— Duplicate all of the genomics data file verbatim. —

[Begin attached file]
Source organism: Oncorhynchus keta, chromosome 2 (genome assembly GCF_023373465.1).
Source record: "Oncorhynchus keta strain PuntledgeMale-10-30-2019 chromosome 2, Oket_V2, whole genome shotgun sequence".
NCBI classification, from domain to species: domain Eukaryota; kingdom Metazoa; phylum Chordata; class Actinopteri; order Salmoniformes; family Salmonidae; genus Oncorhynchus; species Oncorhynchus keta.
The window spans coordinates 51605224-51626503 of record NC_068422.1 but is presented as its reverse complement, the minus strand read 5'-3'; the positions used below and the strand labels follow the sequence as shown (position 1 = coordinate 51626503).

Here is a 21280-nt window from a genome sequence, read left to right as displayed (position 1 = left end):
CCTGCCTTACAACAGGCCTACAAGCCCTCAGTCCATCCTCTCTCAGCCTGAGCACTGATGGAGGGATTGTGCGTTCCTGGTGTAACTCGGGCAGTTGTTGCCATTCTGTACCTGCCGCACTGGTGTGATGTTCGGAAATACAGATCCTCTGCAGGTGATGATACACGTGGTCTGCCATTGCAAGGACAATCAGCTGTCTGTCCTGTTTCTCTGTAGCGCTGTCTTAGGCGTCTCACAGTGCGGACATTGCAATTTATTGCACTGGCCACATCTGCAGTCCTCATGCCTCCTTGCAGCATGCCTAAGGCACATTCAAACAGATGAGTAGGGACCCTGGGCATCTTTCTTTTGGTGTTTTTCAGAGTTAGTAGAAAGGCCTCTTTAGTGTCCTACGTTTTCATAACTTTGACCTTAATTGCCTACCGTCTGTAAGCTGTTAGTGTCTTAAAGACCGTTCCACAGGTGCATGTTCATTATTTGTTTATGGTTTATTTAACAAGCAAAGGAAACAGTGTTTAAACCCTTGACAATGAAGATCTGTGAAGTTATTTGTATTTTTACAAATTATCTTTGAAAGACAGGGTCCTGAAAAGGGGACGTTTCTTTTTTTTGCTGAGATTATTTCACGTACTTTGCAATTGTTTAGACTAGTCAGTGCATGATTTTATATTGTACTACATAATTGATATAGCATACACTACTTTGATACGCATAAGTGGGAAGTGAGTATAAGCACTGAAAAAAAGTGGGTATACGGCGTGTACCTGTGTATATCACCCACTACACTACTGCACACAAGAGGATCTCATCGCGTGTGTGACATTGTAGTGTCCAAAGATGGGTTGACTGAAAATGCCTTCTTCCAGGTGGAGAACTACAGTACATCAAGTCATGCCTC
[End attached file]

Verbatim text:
Source organism: Oncorhynchus keta, chromosome 2 (genome assembly GCF_023373465.1).
Source record: "Oncorhynchus keta strain PuntledgeMale-10-30-2019 chromosome 2, Oket_V2, whole genome shotgun sequence".
NCBI classification, from domain to species: domain Eukaryota; kingdom Metazoa; phylum Chordata; class Actinopteri; order Salmoniformes; family Salmonidae; genus Oncorhynchus; species Oncorhynchus keta.
The window spans coordinates 51605224-51626503 of record NC_068422.1 but is presented as its reverse complement, the minus strand read 5'-3'; the positions used below and the strand labels follow the sequence as shown (position 1 = coordinate 51626503).

Here is a 21280-nt window from a genome sequence, read left to right as displayed (position 1 = left end):
CCTGCCTTACAACAGGCCTACAAGCCCTCAGTCCATCCTCTCTCAGCCTGAGCACTGATGGAGGGATTGTGCGTTCCTGGTGTAACTCGGGCAGTTGTTGCCATTCTGTACCTGCCGCACTGGTGTGATGTTCGGAAATACAGATCCTCTGCAGGTGATGATACACGTGGTCTGCCATTGCAAGGACAATCAGCTGTCTGTCCTGTTTCTCTGTAGCGCTGTCTTAGGCGTCTCACAGTGCGGACATTGCAATTTATTGCACTGGCCACATCTGCAGTCCTCATGCCTCCTTGCAGCATGCCTAAGGCACATTCAAACAGATGAGTAGGGACCCTGGGCATCTTTCTTTTGGTGTTTTTCAGAGTTAGTAGAAAGGCCTCTTTAGTGTCCTACGTTTTCATAACTTTGACCTTAATTGCCTACCGTCTGTAAGCTGTTAGTGTCTTAAAGACCGTTCCACAGGTGCATGTTCATTATTTGTTTATGGTTTATTTAACAAGCAAAGGAAACAGTGTTTAAACCCTTGACAATGAAGATCTGTGAAGTTATTTGTATTTTTACAAATTATCTTTGAAAGACAGGGTCCTGAAAAGGGGACGTTTCTTTTTTTTGCTGAGATTATTTCACGTACTTTGCAATTGTTTAGACTAGTCAGTGCATGATTTTATATTGTACTACATAATTGATATAGCATACACTACTTTGATACGCATAAGTGGGAAGTGAGTATAAGCACTGAAAAAAAGTGGGTATACGGCGTGTACCTGTGTATATCACCCACTACACTACTGCACACAAGAGGATCTCATCGCGTGTGTGACATTGTAGTGTCCAAAGATGGGTTGACTGAAAATGCCTTCTTCCAGGTGGAGAACTACAGTACATCAAGTCATGCCTC